Handguns from Freedom Arms in Wyoming
Alaska has become the eighth state to declare that firearms made, sold and owned in the state are beyond the reach of the federal bureaucrats along the Potomac, with Gov.
Sean Parnell’s signature on the plan today.
“The Alaska Firearms Freedom Act frees Alaskans from overly bureaucratic and restrictive federal firearm regulation, and allows our state to assume the responsibility for regulation,” said Rep. Mike Kelly, the lead sponsor on the plan endorsed by lawmakers in the recently closed session of the Alaska Legislature.
“The Interstate Commerce Clause is used by the federal government to regulate firearms that cross state borders. The Alaska Firearms Freedom Act makes it clear that Alaskans will be responsible for firearms that are made in Alaska, for use in Alaska, and have ‘Made in Alaska’ stamped on them.
“Outdoorsmen, hunters and all Alaskans defending and feeding their families, and protecting their property, should welcome this new law,” he said.
The law also requires the state to defend any Alaskan who is “prosecuted by the federal government under their authority to regulate interstate commerce.”
“We welcome Alaska into this states’ rights liberty march,” said Gary Marbut of the Montana Shooting Sports Association.
He’s been called the godfather of the movement for his work on the original state Firearms Freedom Act that took effect last year in Montana.
“Since Alaska, like Montana and Idaho with enacted Firearms Freedom Acts, is in the Ninth Circuit, this should help demonstrate to the Ninth when we get there with our lawsuit that the states of the Ninth Circuit area are serious about states’ rights,” Marbut said.
The federal government has called the move reason in and of itself for federal courts to strike down the state laws that now have been adopted in Alaska, Montana, Wyoming, South Dakota, Idaho, Utah, Tennessee and Arizona.
In its court filings in Montana – the first state to adopt such provisions and the site of a court battle over its validity – the federal government has argued that since eight states have enacted their own firearms regulations and another 21 are considering similar plans, that “would have an indisputable effect on interstate commerce.”
The brief, posted on the Firearms Freedom Act website, said the Commerce Clause of the Constitution should be the foundation for the court ruling, even though supporters of the states’ rights movement have noted that the Second Amendment and Tenth Amendment were adopted later, and presumably could be read to have modified the Commerce Clause.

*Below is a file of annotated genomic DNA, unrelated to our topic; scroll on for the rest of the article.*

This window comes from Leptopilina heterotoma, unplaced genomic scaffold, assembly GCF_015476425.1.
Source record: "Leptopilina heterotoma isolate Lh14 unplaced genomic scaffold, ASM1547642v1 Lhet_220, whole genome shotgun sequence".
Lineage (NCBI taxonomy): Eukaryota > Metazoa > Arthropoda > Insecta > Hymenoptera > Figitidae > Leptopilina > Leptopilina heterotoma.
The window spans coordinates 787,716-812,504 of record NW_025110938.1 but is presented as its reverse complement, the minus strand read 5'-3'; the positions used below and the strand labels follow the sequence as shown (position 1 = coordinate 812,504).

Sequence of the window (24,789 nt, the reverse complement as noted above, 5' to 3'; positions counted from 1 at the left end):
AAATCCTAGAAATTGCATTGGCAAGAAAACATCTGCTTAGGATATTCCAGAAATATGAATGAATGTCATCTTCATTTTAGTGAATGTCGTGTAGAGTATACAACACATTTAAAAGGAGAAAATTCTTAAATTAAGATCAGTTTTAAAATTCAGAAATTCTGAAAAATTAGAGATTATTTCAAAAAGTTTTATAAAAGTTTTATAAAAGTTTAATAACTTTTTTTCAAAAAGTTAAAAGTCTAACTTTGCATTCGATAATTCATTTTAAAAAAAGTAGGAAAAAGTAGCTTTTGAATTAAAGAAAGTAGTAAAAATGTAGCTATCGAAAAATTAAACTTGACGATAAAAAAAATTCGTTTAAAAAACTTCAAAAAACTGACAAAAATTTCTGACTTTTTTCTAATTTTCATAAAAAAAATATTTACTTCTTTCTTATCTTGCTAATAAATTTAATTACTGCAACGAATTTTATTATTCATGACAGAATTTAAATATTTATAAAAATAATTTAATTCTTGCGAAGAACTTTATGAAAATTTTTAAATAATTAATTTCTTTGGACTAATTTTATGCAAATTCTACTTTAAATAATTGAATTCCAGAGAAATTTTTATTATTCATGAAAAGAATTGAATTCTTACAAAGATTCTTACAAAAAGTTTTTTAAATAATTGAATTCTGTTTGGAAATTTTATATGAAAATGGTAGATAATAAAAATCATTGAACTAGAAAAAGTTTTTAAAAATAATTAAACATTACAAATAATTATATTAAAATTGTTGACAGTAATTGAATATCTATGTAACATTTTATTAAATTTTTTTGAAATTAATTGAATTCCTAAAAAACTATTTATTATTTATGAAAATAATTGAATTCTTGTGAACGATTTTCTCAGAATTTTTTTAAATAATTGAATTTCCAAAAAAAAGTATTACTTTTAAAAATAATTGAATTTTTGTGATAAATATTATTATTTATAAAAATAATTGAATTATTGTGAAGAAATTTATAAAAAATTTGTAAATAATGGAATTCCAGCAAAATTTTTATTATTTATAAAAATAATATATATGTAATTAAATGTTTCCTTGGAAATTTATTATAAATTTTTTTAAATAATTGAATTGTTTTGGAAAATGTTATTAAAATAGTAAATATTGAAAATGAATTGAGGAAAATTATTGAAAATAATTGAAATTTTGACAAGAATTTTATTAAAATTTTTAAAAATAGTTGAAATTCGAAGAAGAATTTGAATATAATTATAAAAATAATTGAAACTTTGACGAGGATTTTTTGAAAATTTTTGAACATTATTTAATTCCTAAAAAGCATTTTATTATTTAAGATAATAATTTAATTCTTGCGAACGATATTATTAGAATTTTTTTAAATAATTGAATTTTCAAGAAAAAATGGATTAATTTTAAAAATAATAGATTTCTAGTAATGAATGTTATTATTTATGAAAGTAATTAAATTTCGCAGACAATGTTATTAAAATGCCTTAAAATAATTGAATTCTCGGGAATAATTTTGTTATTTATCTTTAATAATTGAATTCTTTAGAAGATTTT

Lawmakers in Montana who voted for the original plan have argued in the court case, “There is nothing in the MFFA that should offend the powers of the national government.”
And they contend the Constitution’s supremacy clause has no impact because “only laws made in pursuance of the Constitution constitute the supreme law of the land.”
Montana’s original plan is called “An Act exempting from federal regulation under the Commerce Clause of the Constitution of the United States a firearm, a firearm accessory, or ammunition manufactured and retained in Montana.”
The law cites the 10th Amendment to the U.S. Constitution, which guarantees to the states and their people all powers not granted to the federal government elsewhere in the Constitution and reserves to the state and people of Montana certain powers as they were understood at the time it was admitted to statehood in 1889.
Lawmakers in Montana actually took the dispute to the feds. They argued, “Should Congress enact a law that appears to conflict with the guidance in the [Montana Firearms Freedom Act], the courts may then determine whether Congress has acted within the scope of its delegated powers as limited by later amendments. … The courts may then determine the extent to which Congress’ enactment has abrogated the state’s exercise of power within the same sphere.”
It seeks a declaration that the federal government must stay out of the way of Montana’s management of its own firearms.
According to the Firearms Freedom Act website, such laws are “primarily a Tenth Amendment challenge to the powers of Congress under the ‘commerce clause,’ with firearms as the object – it is a states’ rights exercise.”
When South Dakota’s law was signed by Gov. Mike Rounds, a commentator said it addresses the “rights of states which have been carelessly trampled by the federal government for decades.”
Michael Boldin of the Tenth Amendment Center said Washington likely is looking for a way out of the dispute.
“I think they’re going to let it ride, hoping some judge throws out the case,” he told WND earlier. “When they really start paying attention is when people actually start following the [state] firearms laws.”
WND reported when Wyoming joined the states with self-declared exemptions from federal gun regulation. Officials there took the unusual step of including penalties for any agent of the U.S. who “enforces or attempts to enforce” federal gun rules on a “personal firearm.”
The costs could be up to two years in prison and $2,000 in fines for an offender.